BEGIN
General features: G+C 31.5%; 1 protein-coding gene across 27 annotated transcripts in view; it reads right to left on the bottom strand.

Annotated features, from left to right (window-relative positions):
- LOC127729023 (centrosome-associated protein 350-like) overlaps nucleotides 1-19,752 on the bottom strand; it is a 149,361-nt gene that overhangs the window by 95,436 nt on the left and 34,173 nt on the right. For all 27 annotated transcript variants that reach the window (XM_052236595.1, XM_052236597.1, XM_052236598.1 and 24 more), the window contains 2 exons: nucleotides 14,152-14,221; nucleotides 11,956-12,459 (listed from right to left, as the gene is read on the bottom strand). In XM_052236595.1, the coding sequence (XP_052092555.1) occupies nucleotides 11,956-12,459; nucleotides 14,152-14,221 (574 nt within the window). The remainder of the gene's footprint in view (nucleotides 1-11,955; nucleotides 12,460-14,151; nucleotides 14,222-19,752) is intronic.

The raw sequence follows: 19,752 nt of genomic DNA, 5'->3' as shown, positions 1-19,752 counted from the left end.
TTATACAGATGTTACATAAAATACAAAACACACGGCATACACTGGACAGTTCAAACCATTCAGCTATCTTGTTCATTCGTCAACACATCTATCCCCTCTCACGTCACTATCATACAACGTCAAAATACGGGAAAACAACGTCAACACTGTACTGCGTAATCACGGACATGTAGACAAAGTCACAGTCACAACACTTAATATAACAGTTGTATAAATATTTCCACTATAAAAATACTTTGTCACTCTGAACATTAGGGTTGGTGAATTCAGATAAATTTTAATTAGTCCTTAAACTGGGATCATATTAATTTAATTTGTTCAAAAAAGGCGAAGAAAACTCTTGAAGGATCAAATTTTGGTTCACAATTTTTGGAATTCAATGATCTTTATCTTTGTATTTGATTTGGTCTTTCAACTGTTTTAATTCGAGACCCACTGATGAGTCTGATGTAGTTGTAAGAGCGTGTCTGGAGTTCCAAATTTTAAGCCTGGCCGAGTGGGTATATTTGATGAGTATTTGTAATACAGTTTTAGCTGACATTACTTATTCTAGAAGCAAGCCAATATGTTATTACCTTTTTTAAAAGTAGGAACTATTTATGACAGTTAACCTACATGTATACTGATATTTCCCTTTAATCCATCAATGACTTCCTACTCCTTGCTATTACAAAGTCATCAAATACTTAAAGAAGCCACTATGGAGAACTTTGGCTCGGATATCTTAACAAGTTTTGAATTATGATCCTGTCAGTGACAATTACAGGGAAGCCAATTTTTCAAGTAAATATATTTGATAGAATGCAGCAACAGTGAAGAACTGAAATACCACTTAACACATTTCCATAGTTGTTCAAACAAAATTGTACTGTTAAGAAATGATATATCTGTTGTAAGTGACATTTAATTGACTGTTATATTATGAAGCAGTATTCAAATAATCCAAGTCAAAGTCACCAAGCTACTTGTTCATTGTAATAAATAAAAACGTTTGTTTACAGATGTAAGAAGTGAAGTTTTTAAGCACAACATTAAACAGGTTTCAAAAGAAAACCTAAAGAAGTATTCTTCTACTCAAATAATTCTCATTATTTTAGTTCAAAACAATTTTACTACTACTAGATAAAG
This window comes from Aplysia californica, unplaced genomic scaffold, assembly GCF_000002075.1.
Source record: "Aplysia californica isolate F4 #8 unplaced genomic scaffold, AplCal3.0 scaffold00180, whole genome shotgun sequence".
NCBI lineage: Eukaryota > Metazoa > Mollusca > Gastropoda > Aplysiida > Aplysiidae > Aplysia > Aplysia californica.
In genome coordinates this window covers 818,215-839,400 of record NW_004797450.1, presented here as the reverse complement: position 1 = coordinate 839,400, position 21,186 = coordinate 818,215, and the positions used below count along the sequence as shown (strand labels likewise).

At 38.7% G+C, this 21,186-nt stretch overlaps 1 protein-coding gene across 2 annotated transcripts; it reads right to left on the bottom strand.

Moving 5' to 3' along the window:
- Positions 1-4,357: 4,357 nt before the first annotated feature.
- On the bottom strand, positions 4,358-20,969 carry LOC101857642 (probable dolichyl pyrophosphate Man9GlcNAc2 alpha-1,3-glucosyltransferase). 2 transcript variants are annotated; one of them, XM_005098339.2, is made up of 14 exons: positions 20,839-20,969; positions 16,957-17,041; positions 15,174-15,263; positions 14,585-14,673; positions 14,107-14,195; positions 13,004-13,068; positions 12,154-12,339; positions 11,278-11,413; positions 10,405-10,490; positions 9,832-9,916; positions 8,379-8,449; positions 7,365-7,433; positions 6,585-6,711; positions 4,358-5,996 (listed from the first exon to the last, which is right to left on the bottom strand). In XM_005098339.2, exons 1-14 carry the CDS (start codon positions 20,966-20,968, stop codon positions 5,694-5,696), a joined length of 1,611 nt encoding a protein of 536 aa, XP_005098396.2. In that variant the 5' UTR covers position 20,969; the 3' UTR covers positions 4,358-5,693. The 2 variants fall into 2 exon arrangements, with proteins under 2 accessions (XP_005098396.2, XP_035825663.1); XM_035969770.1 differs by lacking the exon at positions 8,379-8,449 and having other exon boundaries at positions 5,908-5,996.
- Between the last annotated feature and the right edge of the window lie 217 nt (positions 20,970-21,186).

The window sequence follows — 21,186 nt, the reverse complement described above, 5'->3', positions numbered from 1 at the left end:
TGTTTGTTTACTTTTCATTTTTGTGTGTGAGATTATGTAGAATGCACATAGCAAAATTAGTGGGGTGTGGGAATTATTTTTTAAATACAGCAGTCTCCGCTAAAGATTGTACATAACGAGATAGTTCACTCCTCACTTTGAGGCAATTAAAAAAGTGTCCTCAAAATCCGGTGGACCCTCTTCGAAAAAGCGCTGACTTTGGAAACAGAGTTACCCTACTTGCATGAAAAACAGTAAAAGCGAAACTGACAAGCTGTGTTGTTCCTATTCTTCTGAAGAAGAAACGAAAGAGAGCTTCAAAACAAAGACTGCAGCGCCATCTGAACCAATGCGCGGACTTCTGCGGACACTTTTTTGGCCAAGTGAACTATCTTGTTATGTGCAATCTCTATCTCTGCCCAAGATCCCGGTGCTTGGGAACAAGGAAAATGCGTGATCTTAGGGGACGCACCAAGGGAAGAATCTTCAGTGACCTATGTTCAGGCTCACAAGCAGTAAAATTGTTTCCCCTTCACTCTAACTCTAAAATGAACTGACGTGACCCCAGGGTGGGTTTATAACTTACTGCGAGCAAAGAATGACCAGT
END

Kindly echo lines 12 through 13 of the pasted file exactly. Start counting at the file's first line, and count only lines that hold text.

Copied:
- Positions 1-4,357: 4,357 nt before the first annotated feature.
- On the bottom strand, positions 4,358-20,969 carry LOC101857642 (probable dolichyl pyrophosphate Man9GlcNAc2 alpha-1,3-glucosyltransferase). 2 transcript variants are annotated; one of them, XM_005098339.2, is made up of 14 exons: positions 20,839-20,969; positions 16,957-17,041; positions 15,174-15,263; positions 14,585-14,673; positions 14,107-14,195; positions 13,004-13,068; positions 12,154-12,339; positions 11,278-11,413; positions 10,405-10,490; positions 9,832-9,916; positions 8,379-8,449; positions 7,365-7,433; positions 6,585-6,711; positions 4,358-5,996 (listed from the first exon to the last, which is right to left on the bottom strand). In XM_005098339.2, exons 1-14 carry the CDS (start codon positions 20,966-20,968, stop codon positions 5,694-5,696), a joined length of 1,611 nt encoding a protein of 536 aa, XP_005098396.2. In that variant the 5' UTR covers position 20,969; the 3' UTR covers positions 4,358-5,693. The 2 variants fall into 2 exon arrangements, with proteins under 2 accessions (XP_005098396.2, XP_035825663.1); XM_035969770.1 differs by lacking the exon at positions 8,379-8,449 and having other exon boundaries at positions 5,908-5,996.